We often hear the term “rare disease,” yet many of us still wonder exactly how “rare” is defined. In a recent blog post, Dr. Jonathan Goldsmith, the FDA’s Associate Director for Rare Diseases, shared some staggering statistics, as well as insights into how the FDA is making it easier to develop drugs for unusual conditions.
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By definition, a rare disease is a medical condition that affects fewer than 200,000 people in the United States (the definition varies by country). While each rare disease impacts a “small” population (when compared to more common conditions, such as diabetes), these numbers will give you a completely different perspective:
- 10% of the population in the United States has a rare disease
- There are 7,000 different rare diseases known to-date
- 80% of rare diseases are due to faulty genes
- 50% of the people who have a rare disease are children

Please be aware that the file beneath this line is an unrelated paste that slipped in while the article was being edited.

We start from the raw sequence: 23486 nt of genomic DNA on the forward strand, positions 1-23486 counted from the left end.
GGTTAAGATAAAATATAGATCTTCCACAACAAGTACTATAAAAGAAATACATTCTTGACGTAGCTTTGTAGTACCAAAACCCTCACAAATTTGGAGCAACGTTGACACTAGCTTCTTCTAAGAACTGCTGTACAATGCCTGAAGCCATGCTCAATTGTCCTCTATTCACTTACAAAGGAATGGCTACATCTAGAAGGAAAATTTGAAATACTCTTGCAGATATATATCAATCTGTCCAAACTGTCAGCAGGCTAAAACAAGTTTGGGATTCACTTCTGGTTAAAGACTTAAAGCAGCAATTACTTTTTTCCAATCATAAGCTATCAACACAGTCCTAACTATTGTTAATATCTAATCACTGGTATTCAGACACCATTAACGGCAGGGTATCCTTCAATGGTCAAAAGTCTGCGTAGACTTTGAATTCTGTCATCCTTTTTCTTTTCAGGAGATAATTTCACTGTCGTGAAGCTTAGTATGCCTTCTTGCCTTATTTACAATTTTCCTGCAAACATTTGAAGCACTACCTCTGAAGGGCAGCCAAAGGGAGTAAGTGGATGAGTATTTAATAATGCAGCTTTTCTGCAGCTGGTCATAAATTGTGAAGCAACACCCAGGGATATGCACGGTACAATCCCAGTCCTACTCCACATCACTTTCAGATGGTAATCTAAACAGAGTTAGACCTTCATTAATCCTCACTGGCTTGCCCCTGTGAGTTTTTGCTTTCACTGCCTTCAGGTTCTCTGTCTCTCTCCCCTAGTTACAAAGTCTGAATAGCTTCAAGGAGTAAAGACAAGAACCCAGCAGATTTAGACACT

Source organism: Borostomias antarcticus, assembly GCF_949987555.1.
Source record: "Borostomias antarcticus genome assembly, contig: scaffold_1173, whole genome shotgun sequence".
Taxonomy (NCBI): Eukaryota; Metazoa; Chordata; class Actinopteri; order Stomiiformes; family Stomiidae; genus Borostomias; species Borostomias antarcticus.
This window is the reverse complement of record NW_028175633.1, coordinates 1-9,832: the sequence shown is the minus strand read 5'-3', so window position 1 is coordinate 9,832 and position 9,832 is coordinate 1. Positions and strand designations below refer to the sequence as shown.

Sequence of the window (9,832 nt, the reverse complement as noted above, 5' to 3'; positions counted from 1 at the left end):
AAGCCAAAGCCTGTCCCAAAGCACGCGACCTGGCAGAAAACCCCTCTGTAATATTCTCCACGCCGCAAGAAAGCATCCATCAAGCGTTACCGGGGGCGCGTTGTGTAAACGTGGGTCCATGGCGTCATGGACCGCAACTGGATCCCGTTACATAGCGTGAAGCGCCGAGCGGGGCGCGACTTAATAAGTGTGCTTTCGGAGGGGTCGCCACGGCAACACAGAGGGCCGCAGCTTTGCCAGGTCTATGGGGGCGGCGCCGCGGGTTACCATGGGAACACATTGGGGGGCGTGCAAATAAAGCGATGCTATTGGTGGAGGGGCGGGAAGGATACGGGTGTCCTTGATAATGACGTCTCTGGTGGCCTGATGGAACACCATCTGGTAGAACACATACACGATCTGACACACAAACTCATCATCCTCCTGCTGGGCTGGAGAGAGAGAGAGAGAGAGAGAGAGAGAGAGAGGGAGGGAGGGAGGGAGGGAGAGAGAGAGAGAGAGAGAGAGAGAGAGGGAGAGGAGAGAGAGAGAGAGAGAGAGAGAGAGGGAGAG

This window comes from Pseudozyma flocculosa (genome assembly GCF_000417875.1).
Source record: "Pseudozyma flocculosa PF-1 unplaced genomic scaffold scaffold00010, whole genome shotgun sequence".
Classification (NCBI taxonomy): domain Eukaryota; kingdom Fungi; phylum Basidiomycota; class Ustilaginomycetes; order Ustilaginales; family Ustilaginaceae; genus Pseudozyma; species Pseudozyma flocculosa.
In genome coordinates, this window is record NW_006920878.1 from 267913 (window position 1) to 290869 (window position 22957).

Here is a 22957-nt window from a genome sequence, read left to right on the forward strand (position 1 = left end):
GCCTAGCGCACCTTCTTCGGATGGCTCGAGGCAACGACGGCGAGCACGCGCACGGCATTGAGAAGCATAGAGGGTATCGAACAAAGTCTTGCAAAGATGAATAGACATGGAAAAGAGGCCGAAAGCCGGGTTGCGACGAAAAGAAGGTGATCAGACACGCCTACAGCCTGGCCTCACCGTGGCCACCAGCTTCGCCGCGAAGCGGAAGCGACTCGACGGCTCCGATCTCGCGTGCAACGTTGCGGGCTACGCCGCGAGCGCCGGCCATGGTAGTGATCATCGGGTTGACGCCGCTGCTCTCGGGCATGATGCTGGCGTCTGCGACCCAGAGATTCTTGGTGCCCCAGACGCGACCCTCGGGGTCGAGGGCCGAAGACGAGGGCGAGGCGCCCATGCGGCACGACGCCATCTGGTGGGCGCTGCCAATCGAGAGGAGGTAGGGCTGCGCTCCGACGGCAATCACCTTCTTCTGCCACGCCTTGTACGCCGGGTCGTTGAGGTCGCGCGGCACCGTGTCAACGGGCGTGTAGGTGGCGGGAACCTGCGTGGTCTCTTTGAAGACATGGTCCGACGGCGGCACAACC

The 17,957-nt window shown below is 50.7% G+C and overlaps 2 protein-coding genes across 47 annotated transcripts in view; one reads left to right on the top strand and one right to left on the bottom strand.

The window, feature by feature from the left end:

Due to the (relatively) small size of the rare disease population – and the fact that half of that population consists of children, who have extra protections in clinical studies – the medical community simply doesn’t have a good understanding of most rare diseases and therefore struggles to identify promising compounds and design effective trials. These consequences make developing drugs for rare diseases exceptionally challenging.
Fortunately, the FDA has shown a tremendous amount of flexibility, without compromising safety and quality, in supporting the development of treatments for rare diseases. Last year alone, 17 of the 41 novel drugs approved were for rare diseases. With the FDA’s continued support (they just released this draft guidance document, along with a focus on precision medicine), we can be sure more drugs will be developed for the tens of millions who suffer from rare diseases.
If you have feedback on the draft guidance document, Rare Diseases: Common Issues in Drug Development, be sure to submit your comments to the FDA by October 16, 2015.